German company develops magnet-based elevator system

Is only going up in the elevator getting you down? Not for much longer: ThyssenKrupp, the German steel and engineering company, has announced that it’s building the next generation of elevators that will use magnetic levitation to travel up, down and side-to-side at speed in the buildings of the future. Maglev technology, used by some high-speed trains, uses large magnetic fields to keep the moving object from touching the tracks along which it runs. The result is reduced friction and high speeds, even with a relatively small driving force applied.

ThyssenKrupp AG (TKA) has developed the world’s first cable-free system that uses magnets to propel elevators through buildings. The system, which uses the same magnetic levitation — or maglev — technology used in some high-speed trains, can move passengers horizontally as well as vertically and allows multiple elevators to pass through a single shaft, the German manufacturer said today in a statement. Cabins run in a loop traveling at 5 meters (16 feet) a second, meaning passengers wait only 15 to 30 seconds for the next ride. Each year in New York, office workers spend a cumulative 16.6 years waiting for elevators, and 5.9 years riding in them, Andreas Schierenbeck, chief executive officer of ThyssenKrupp Elevator AG, said in the statement. That shows “how imperative it is to increase the availability.”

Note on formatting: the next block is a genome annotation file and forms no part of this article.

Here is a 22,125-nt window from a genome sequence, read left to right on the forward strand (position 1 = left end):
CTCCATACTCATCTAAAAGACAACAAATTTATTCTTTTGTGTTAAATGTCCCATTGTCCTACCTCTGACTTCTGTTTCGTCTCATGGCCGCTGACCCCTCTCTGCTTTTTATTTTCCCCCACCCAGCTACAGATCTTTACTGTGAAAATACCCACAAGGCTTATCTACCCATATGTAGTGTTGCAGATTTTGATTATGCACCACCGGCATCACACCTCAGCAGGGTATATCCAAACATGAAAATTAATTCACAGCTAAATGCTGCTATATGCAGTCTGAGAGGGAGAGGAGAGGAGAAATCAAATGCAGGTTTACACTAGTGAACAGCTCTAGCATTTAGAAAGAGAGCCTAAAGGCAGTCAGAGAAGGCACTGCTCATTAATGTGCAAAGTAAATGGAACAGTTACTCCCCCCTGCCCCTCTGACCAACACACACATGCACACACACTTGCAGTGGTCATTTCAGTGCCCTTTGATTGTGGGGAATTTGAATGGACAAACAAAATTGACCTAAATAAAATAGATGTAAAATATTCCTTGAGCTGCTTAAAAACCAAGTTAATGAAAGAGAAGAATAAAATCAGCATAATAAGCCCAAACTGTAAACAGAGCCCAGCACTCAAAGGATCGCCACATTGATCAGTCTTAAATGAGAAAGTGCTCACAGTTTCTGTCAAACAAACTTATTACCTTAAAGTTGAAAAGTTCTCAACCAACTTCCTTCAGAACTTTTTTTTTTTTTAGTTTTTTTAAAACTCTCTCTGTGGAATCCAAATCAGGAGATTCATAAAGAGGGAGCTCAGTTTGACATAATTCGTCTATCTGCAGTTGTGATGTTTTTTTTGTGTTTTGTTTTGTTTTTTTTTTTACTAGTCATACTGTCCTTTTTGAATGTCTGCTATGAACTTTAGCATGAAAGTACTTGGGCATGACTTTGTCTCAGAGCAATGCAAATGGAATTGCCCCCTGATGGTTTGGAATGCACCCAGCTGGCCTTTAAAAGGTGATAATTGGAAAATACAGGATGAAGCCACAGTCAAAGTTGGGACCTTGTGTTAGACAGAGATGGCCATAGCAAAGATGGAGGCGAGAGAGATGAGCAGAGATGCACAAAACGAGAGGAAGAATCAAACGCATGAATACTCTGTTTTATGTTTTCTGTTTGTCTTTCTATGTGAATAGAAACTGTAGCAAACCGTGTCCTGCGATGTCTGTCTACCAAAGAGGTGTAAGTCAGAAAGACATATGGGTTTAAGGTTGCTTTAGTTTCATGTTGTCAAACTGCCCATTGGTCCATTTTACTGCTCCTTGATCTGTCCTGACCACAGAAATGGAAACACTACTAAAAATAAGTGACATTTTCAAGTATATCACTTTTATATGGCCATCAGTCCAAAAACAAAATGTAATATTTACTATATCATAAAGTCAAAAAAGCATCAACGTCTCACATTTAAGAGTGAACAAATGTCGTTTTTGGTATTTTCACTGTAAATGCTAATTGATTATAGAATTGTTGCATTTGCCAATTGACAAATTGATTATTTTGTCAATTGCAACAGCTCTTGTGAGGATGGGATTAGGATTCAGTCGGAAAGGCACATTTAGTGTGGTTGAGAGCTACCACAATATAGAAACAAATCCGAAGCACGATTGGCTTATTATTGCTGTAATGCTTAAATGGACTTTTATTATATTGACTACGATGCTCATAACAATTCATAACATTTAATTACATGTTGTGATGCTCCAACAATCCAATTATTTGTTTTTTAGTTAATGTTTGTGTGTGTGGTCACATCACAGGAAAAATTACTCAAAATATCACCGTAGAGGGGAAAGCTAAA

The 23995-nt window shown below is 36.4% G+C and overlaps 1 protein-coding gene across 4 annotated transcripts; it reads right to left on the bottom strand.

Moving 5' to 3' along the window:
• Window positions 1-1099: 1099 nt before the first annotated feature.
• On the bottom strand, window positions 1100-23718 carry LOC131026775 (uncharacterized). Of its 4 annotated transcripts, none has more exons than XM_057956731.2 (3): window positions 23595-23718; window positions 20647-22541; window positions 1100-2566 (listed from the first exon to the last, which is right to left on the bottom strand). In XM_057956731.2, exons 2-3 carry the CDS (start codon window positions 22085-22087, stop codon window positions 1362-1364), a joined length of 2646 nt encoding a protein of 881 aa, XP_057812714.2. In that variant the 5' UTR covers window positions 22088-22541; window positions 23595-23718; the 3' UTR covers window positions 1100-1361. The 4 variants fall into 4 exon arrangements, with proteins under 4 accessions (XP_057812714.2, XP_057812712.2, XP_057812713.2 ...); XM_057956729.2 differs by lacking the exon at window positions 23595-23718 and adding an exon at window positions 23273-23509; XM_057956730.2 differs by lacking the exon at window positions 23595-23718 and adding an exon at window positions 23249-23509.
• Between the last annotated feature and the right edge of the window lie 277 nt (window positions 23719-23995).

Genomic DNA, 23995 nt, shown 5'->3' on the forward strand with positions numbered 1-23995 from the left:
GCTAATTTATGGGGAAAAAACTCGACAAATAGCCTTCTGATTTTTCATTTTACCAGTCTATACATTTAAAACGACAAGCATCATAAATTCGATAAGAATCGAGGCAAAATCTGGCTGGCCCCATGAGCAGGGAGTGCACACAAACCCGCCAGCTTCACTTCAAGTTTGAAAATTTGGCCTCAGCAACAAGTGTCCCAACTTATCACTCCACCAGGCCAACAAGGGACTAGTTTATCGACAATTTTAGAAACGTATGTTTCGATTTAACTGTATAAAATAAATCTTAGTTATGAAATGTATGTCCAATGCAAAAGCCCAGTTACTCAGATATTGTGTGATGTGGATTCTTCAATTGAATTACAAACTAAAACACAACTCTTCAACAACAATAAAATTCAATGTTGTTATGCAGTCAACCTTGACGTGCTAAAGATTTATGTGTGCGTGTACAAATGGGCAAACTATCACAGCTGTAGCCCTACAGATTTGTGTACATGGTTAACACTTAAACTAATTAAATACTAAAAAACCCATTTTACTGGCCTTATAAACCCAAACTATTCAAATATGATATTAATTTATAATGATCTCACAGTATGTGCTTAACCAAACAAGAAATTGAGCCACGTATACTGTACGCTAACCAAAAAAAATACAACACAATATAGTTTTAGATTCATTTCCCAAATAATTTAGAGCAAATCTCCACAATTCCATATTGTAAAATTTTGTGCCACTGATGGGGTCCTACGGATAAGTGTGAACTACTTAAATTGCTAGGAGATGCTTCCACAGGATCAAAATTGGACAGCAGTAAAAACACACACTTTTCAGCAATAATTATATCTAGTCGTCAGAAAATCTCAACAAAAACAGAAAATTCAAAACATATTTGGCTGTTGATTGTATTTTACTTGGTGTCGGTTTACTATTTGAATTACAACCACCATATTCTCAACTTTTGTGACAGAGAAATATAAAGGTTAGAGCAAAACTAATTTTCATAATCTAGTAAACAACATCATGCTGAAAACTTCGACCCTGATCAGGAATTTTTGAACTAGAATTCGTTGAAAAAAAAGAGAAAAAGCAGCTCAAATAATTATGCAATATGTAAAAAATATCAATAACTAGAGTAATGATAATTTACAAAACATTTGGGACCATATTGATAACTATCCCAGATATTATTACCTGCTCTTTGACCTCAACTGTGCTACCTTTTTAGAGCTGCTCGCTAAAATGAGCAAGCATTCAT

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Written by Jesseb Shiloh

Jesseb Shiloh is new to blogging. He enjoys things that most don't and dismisses society as an unfortunate distraction. Find him on WeHeartWorld, Twitter, Facebook, and Pinterest.

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